“Mindfulness is a state of active, open attention on the present. When you’re mindful, you observe your thoughts and feelings from a distance, without judging them good or bad. Instead of letting your life pass you by, mindfulness means living in the moment and awakening to experience.” Psychology Today
With the sheer weight of demands on our lives today, the idea of mindfulness or living in the present is becoming increasingly important. Our app ecosystem, incorporating social media, the internet, instant messaging, emails, etc. take up so much of our headspace and time in the physical world. Being mindful is an action in itself that is becoming harder to do. As someone who is constantly plugged into all worlds, this is something I have spent the last few years trying to do better.
Ironically, starting to live actively on two wheels has taught me more about being present that all the apps, writing and exercises that I have engaged with to date. Yes, I do recognise the irony of another app to be mindful when it is often apps that distract me.
There is an assumption that comes with riding motorcycles. In the mind of many, motorcycle = death + wish. Invariably, when I walk into a space with my riding gear, at least one person will ask me if I want to ‘die’ or a derivative of that thought. Granted, motorcycles can be detrimental to your health. And saying that there are other things out there that can be life-threatening sometimes feels a little primary school-ish (yeah, but you can also die in a car, crossing the road, yada, yada), despite being true. But when I decided that I wanted a motorcycle, it was not prefaced by “how can I kill myself?”
I love life. I have a family to be here for and things I still want to do but riding is something that always appealed to me. And, as someone who has learned how to engage with the world within the boundaries of my abilities, I am not gung-ho when it comes to riding. Something I have learned about being on a motorcycle is that it is a lack of mindfulness in others that poses a greater risk to me than my own actions on the bike.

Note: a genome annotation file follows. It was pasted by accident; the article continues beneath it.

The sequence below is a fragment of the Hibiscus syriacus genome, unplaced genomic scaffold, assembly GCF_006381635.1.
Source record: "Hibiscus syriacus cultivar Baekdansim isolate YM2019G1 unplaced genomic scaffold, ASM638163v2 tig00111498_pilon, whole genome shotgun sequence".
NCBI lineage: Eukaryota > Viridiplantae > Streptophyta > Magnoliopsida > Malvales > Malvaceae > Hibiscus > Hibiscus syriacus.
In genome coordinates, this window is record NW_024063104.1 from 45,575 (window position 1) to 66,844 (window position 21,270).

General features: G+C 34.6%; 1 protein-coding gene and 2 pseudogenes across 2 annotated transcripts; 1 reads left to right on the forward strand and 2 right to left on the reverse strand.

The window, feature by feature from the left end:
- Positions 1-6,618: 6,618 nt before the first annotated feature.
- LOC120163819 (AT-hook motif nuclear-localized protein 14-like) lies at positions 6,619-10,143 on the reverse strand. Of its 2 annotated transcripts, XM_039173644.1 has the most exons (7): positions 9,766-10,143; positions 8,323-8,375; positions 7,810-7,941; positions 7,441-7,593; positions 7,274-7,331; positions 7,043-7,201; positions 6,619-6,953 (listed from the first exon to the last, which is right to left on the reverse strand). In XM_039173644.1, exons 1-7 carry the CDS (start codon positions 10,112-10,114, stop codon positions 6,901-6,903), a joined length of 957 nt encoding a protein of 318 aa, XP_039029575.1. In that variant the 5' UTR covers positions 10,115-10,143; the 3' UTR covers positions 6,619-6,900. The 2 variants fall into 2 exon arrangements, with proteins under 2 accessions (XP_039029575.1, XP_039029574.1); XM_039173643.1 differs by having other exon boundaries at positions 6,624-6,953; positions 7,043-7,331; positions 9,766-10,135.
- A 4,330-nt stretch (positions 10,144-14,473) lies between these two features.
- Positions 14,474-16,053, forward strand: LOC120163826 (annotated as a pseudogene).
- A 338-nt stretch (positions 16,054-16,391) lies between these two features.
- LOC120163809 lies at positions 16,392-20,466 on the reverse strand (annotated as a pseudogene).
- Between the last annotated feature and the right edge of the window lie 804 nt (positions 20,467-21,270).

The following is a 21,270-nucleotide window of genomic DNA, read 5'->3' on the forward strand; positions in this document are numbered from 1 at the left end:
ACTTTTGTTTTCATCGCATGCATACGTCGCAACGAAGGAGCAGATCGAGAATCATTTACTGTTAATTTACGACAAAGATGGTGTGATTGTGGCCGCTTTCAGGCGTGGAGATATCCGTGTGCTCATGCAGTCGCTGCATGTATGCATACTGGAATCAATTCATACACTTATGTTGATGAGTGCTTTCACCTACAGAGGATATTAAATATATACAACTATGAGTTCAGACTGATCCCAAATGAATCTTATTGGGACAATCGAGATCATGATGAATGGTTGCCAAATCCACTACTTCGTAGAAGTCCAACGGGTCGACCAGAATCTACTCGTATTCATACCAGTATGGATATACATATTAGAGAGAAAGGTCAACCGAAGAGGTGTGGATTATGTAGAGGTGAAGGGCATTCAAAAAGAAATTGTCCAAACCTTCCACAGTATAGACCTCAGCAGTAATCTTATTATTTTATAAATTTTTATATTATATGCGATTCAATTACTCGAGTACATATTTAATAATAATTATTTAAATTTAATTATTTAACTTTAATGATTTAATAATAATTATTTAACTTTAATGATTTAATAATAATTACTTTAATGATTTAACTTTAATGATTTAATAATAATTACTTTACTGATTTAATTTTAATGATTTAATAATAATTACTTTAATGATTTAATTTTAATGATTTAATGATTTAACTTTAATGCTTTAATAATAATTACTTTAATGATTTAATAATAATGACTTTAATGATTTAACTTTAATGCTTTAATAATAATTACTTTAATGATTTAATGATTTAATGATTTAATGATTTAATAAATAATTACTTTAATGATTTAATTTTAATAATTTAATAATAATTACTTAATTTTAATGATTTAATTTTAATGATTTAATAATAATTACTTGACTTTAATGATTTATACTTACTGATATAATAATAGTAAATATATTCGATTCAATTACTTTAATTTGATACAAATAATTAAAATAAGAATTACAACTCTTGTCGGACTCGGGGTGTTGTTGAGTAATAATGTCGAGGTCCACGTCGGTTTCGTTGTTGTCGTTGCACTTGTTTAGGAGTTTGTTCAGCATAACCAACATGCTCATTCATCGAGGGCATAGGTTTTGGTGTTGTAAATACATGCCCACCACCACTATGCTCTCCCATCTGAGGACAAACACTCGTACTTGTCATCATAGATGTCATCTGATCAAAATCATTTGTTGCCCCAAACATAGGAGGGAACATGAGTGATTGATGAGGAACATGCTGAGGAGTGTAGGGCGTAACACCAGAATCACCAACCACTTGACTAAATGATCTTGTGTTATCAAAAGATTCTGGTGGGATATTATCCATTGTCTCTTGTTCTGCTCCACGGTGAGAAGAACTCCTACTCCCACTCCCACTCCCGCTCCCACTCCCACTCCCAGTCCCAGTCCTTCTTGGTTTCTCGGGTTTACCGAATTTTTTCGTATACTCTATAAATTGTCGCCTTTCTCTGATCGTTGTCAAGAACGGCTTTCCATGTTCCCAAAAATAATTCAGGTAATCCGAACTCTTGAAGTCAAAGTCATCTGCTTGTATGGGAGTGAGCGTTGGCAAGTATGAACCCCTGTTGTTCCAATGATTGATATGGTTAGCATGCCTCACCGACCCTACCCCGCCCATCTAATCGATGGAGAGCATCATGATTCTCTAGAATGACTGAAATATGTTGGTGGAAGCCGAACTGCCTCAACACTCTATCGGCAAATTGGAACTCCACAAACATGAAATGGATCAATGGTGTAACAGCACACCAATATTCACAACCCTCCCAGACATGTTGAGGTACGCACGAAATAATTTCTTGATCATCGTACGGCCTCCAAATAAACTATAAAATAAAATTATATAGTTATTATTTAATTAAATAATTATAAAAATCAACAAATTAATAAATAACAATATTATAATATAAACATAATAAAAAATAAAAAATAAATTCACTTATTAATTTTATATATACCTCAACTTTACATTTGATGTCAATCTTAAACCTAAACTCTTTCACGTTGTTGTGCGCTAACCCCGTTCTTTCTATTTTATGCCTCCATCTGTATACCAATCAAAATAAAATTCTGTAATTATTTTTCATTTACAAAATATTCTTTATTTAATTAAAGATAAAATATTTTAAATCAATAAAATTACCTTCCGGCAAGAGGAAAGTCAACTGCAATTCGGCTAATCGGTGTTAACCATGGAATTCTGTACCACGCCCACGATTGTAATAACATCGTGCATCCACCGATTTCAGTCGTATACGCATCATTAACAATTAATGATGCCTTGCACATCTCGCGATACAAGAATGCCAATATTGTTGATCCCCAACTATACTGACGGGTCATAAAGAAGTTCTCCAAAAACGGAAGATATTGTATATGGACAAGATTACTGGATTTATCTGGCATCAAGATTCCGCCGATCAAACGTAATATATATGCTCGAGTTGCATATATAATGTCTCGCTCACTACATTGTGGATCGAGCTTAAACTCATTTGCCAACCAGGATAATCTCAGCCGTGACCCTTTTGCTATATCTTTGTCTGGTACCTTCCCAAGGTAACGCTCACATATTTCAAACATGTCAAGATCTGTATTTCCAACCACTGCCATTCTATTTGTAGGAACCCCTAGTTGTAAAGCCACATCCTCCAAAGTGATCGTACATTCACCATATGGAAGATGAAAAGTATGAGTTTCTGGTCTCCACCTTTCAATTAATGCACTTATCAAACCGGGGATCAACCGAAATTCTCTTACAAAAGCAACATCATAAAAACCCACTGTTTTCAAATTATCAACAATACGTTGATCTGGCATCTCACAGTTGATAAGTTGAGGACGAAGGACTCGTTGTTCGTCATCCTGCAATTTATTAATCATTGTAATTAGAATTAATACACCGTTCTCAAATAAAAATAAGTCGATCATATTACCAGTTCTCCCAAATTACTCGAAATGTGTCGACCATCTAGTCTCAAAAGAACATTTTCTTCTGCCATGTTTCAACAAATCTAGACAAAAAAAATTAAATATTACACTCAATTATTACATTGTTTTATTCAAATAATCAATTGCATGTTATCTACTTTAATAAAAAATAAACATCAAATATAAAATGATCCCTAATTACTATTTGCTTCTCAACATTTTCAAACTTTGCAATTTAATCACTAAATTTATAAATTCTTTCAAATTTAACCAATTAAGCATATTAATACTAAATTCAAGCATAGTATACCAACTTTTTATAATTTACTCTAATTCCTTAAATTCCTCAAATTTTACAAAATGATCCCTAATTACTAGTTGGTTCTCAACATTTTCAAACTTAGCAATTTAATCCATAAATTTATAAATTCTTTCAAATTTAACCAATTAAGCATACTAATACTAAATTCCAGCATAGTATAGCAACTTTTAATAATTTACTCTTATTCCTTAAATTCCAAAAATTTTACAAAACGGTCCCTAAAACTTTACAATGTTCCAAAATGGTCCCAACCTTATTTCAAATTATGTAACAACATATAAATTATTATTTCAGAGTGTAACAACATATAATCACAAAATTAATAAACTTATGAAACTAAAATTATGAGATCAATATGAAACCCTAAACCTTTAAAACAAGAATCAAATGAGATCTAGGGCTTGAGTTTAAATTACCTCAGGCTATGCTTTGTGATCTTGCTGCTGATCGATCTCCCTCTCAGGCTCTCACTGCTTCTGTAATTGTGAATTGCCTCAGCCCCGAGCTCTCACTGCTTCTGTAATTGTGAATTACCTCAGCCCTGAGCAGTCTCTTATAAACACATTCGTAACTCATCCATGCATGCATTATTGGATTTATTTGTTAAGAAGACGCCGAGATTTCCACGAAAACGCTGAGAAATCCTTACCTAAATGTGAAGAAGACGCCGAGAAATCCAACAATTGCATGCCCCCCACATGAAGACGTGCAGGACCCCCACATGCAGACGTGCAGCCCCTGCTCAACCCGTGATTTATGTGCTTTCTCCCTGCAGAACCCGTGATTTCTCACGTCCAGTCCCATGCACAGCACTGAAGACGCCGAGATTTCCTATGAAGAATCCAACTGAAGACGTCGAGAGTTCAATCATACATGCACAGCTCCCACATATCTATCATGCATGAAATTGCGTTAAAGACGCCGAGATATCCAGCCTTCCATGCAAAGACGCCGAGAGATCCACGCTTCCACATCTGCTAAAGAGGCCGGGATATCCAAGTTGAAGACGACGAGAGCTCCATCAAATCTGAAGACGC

The spread of technology into all aspects of our lives means that, despite there being laws to the contrary, many people spend a lot of their time on their phones while driving. Because you can be fined for using your cellphone while driving, we tend to put them in our laps or hold them beneath the steering wheel to check emails, social media, Whatsapp, smses and the like.
We have also ‘perfected’ talking on the phone while on the lookout for Metro and other police, which is ironic because, even if you don’t have a car with Bluetooth, all smartphones come with handsfree headphones. Even when you are using headphones to talking while driving, we tend to be a bit distracted and not 100% focused on the road. Plus, I have seen people doing makeup and hair, shaving, reading, etc. all while driving which impacts on your ability to travel within the lines.
What this means for anyone on a motorcycle is that car drivers can be erratic and unpredictable. They change lanes on whim, drift across the road lines, weave without reason…all of which has potentially painful consequences for you on a bike.
When driving a car, there are those moments when you get in the car, are on the road for 20 minutes, arrive at your destination and realise that you don’t remember much of the drive. In a way, you are driving on autopilot.
Perhaps once one has been doing it for years, they can do that on a bike but I have to be extremely present when on my bike, especially when taking into consideration the ‘distracted driver’. I watch people in cars through the back window, rear and side mirrors. I try not to assume anything. I watch driveways and pedestrians, just in case they decide to hop out. I try to do the extreme opposite of what I would do if I had a ‘death wish.’
When I find myself drifting off, I take deep breathes to reconnect with that moment. The wind, the smells, the sounds of the outside world are very present and I find myself drawn to them in a way that is strangely inspiring and meditative. Though I am powering through those spaces, I am much conscious of them when riding.
I am also becoming a better car driver because I am much more aware of the things I do that are potentially dangerous. It is made me very conscious of my bad habits and lack of mindfulness when in my car. I still have much work to do in this regard; it is easy to get sucked back into my devices, particularly. But I am getting better.
My life depends on being mindful. My peace of mind depends on my being present in all aspects of my life. And riding a motorcycle is about more than just speed.